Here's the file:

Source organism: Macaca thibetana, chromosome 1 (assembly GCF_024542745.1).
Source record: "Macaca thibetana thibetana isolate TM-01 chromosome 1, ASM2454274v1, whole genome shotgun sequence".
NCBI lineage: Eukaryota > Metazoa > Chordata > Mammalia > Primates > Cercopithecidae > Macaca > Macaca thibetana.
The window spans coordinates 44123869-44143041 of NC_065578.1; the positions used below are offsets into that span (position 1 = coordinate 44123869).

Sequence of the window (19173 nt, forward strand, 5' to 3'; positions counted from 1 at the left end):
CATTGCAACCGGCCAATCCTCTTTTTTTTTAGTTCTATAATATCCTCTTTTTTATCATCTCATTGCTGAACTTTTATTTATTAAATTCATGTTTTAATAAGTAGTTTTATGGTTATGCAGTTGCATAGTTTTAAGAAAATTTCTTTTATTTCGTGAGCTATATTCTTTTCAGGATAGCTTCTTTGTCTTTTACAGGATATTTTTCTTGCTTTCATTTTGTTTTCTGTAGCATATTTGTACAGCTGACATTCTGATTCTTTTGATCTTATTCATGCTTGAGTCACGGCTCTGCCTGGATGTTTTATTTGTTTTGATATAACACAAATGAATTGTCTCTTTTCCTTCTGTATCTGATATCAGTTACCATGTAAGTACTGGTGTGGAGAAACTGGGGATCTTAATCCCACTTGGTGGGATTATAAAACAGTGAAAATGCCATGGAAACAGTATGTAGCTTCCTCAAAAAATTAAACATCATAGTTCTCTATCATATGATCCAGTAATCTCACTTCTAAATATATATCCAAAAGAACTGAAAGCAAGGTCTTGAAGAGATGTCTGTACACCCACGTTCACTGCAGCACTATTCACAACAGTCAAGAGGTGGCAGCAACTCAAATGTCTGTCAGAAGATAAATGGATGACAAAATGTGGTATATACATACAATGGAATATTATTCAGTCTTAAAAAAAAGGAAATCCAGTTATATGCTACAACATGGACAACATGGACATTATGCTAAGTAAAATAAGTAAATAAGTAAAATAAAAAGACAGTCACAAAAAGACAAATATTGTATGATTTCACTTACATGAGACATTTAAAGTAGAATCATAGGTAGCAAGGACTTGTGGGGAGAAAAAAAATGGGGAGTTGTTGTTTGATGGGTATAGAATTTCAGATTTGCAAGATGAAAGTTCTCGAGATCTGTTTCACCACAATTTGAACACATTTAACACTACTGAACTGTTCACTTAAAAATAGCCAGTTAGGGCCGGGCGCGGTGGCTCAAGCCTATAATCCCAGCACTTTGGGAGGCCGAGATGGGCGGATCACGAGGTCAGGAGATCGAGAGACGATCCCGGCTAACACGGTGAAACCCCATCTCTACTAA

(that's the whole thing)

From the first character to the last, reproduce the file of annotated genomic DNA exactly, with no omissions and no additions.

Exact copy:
Source organism: Macaca thibetana, chromosome 1 (assembly GCF_024542745.1).
Source record: "Macaca thibetana thibetana isolate TM-01 chromosome 1, ASM2454274v1, whole genome shotgun sequence".
NCBI lineage: Eukaryota > Metazoa > Chordata > Mammalia > Primates > Cercopithecidae > Macaca > Macaca thibetana.
The window spans coordinates 44123869-44143041 of NC_065578.1; the positions used below are offsets into that span (position 1 = coordinate 44123869).

Sequence of the window (19173 nt, forward strand, 5' to 3'; positions counted from 1 at the left end):
CATTGCAACCGGCCAATCCTCTTTTTTTTTAGTTCTATAATATCCTCTTTTTTATCATCTCATTGCTGAACTTTTATTTATTAAATTCATGTTTTAATAAGTAGTTTTATGGTTATGCAGTTGCATAGTTTTAAGAAAATTTCTTTTATTTCGTGAGCTATATTCTTTTCAGGATAGCTTCTTTGTCTTTTACAGGATATTTTTCTTGCTTTCATTTTGTTTTCTGTAGCATATTTGTACAGCTGACATTCTGATTCTTTTGATCTTATTCATGCTTGAGTCACGGCTCTGCCTGGATGTTTTATTTGTTTTGATATAACACAAATGAATTGTCTCTTTTCCTTCTGTATCTGATATCAGTTACCATGTAAGTACTGGTGTGGAGAAACTGGGGATCTTAATCCCACTTGGTGGGATTATAAAACAGTGAAAATGCCATGGAAACAGTATGTAGCTTCCTCAAAAAATTAAACATCATAGTTCTCTATCATATGATCCAGTAATCTCACTTCTAAATATATATCCAAAAGAACTGAAAGCAAGGTCTTGAAGAGATGTCTGTACACCCACGTTCACTGCAGCACTATTCACAACAGTCAAGAGGTGGCAGCAACTCAAATGTCTGTCAGAAGATAAATGGATGACAAAATGTGGTATATACATACAATGGAATATTATTCAGTCTTAAAAAAAAGGAAATCCAGTTATATGCTACAACATGGACAACATGGACATTATGCTAAGTAAAATAAGTAAATAAGTAAAATAAAAAGACAGTCACAAAAAGACAAATATTGTATGATTTCACTTACATGAGACATTTAAAGTAGAATCATAGGTAGCAAGGACTTGTGGGGAGAAAAAAAATGGGGAGTTGTTGTTTGATGGGTATAGAATTTCAGATTTGCAAGATGAAAGTTCTCGAGATCTGTTTCACCACAATTTGAACACATTTAACACTACTGAACTGTTCACTTAAAAATAGCCAGTTAGGGCCGGGCGCGGTGGCTCAAGCCTATAATCCCAGCACTTTGGGAGGCCGAGATGGGCGGATCACGAGGTCAGGAGATCGAGAGACGATCCCGGCTAACACGGTGAAACCCCATCTCTACTAA